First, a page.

The Academic Impact

Axel Saldanha, Staff Writer

At 9:30 pm, the ball dropped into the net, making the score 2-1 in a double-overtime away game. At 10:15 pm, a pencil dropped onto AP US History homework, rolling over a lame attempt at studying.

Sports are constantly in season for high school students, leaving little time for life outside of school. Student-athletes manage daily practice, games, and school work, taking time away from studying and other extracurricular activities. However, studies have proven that having a crammed schedule due to sports is associated with improved academic performances.

According to a study conducted by Mississippi College, increased motor skill levels positively impact academic achievement, cognitive skills, and attitudes. 

According to, an organization focused on improving education, physical exertion improves the human body’s chemical levels. A brief workout not only builds cardiovascular strength and muscles, but also increases blood flow around the body, releasing endorphins that improve mood and work performance. The physical activity supplied by the practices student-athletes attend provide mental clarity and stress relief. 

Senior track and field runner Christian Taylor said the only stress he has when running is about his times; everything else is eliminated. “When I run, I lose sense of reality. All the stresses of homework and tests are gone,” Taylor said.  

Sports seasons are full of physical activity, filling up what was once a student’s studying time with lifting, running, and games. Junior football player Derek Schleuning said that two hour practices and games occupy his entire Friday night and make finishing schoolwork difficult.

“Sports tend to make my academic stress go down because not all of my attention is going towards school like in the off-season,” Schleuning said.

Surveys and studies have concluded that student-athletes do better in school than the average student, earning better grades and graduating in a higher percentage.

According to a University of Kansas study, 97 percent of student-athletes graduated high school. This number was ten percent higher than students who had never participated in sports. “Athletes were also shown to have better G.P.A. outcomes than non-athletes,” according to their website.

It’s unrealistic for anyone to be able to give 100% effort when they are juggling so many things.

— Tara Kothari, senior

While these studies are accurate on a national scale, their findings are not entirely reflective of the experience of the Piedmont student. Some athletes at PHS struggle to maintain their grades during their sports seasons.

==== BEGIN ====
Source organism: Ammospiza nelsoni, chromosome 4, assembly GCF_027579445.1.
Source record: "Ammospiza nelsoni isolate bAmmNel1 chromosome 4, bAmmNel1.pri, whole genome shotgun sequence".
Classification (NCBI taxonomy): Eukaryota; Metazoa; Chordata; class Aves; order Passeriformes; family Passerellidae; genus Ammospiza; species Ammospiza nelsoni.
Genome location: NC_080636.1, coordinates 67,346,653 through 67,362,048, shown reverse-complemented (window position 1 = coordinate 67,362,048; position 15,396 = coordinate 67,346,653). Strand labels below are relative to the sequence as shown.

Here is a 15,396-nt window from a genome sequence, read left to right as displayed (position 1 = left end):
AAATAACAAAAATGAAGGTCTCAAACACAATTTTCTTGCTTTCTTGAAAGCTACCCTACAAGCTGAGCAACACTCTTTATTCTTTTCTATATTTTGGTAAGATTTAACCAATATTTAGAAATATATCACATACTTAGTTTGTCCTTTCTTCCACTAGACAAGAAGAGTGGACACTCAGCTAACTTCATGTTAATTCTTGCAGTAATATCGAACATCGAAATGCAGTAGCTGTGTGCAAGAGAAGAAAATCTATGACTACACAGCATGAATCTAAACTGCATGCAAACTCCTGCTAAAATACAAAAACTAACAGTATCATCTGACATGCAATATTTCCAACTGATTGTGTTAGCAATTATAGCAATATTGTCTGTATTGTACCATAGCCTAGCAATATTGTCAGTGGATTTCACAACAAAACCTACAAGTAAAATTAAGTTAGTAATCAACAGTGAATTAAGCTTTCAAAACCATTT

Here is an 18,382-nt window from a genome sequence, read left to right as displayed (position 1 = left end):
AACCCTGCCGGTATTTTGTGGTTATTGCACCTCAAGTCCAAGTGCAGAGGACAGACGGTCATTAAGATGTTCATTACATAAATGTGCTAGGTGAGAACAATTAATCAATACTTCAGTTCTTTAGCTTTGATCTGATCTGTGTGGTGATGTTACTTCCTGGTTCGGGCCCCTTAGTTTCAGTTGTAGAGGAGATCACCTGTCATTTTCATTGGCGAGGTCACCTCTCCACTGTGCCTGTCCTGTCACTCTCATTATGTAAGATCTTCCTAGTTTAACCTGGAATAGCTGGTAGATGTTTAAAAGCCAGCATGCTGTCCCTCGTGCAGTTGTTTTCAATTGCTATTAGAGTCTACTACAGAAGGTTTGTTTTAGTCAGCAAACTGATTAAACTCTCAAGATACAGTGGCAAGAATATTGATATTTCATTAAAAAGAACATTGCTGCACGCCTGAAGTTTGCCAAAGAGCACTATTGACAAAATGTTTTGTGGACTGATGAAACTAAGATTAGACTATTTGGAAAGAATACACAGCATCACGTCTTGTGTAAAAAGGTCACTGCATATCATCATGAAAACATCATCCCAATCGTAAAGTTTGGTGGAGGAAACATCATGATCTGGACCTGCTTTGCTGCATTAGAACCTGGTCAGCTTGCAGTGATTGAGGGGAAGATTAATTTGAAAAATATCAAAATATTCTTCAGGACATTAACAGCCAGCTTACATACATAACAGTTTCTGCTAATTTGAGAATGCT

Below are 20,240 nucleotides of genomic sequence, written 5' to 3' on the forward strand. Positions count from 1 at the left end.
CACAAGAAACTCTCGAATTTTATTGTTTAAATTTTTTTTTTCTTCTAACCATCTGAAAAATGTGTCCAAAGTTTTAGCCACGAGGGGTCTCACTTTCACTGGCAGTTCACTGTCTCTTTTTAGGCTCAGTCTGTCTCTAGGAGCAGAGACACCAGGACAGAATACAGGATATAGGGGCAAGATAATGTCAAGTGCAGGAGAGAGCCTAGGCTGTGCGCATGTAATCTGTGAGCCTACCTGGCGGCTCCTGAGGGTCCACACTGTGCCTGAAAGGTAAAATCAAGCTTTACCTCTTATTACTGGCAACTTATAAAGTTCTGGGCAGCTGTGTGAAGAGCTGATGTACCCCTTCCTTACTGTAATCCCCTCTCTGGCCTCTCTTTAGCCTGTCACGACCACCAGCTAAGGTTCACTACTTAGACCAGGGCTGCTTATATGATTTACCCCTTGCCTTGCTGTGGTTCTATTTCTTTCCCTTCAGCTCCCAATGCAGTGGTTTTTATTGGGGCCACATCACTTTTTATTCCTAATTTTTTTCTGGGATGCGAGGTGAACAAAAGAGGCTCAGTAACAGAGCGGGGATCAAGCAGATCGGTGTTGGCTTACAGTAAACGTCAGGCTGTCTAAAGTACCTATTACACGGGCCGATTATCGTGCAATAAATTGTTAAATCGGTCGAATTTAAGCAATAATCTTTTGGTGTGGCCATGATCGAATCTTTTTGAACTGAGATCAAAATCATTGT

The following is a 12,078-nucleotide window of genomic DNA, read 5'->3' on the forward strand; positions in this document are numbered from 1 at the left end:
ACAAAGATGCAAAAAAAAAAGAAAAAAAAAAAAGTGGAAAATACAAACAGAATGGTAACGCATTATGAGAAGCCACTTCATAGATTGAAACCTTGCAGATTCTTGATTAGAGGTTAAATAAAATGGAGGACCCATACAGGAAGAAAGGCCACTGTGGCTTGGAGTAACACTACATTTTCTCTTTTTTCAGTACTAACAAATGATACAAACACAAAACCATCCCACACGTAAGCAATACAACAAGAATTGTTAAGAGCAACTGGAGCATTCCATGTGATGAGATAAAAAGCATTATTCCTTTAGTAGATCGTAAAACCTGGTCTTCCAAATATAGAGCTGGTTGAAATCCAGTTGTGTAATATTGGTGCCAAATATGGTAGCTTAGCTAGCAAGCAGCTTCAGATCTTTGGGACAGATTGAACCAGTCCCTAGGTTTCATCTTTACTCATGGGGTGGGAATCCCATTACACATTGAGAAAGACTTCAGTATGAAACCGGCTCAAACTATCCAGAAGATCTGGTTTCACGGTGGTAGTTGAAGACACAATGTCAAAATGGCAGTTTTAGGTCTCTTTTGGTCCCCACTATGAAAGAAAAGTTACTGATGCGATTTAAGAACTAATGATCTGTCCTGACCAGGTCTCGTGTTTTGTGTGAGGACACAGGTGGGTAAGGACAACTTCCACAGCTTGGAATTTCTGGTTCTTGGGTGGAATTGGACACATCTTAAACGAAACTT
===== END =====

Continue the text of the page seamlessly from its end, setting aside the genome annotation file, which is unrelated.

“When I am in season I definitely see my grades begin to slip,” Schleuning said.

Student-athletes follow training and game schedules that occupy multiple hours of their time after school on most weeknights. With most of their time occupied by their sport, there’s less time for everything else, causing many compromises. 

“It’s unrealistic for anyone to be able to give a 100% effort when they are juggling so many things,” senior volleyball player Tara Kothari said. 

To manage their time, student-athletes have to prioritize which assignments they complete based on importance.

“If I know an assignment is super important, or if it determines a big part of my grade I am more productive,” Kothari said.

However, the impact sports have on students’ lives is not limited to their grades. Both Schleuning and Taylor said that they have to cut out all other extracurricular activities when they are in their respective seasons. 

“Running has certainly affected my other extracurricular activities. With school and running I have much less time for my other extracurriculars,” Taylor said.

However, despite the difficulties of playing sports at the high school level, many student athletes appreciate their sports.

“Sports are a huge outlet for people. They let kids focus on something they love, and get out any pent up stress they might have from school,” Kothari said.

When I run, I lose sense of reality. All the stresses of homework and tests are gone.

— Christian Taylor, senior

All three student-athletes. Schleuning, Kothari, and Taylor, said that their sport has become a positive way for them to release the stress they have built up from academics. For them, their respective sports have become therapeutic activities.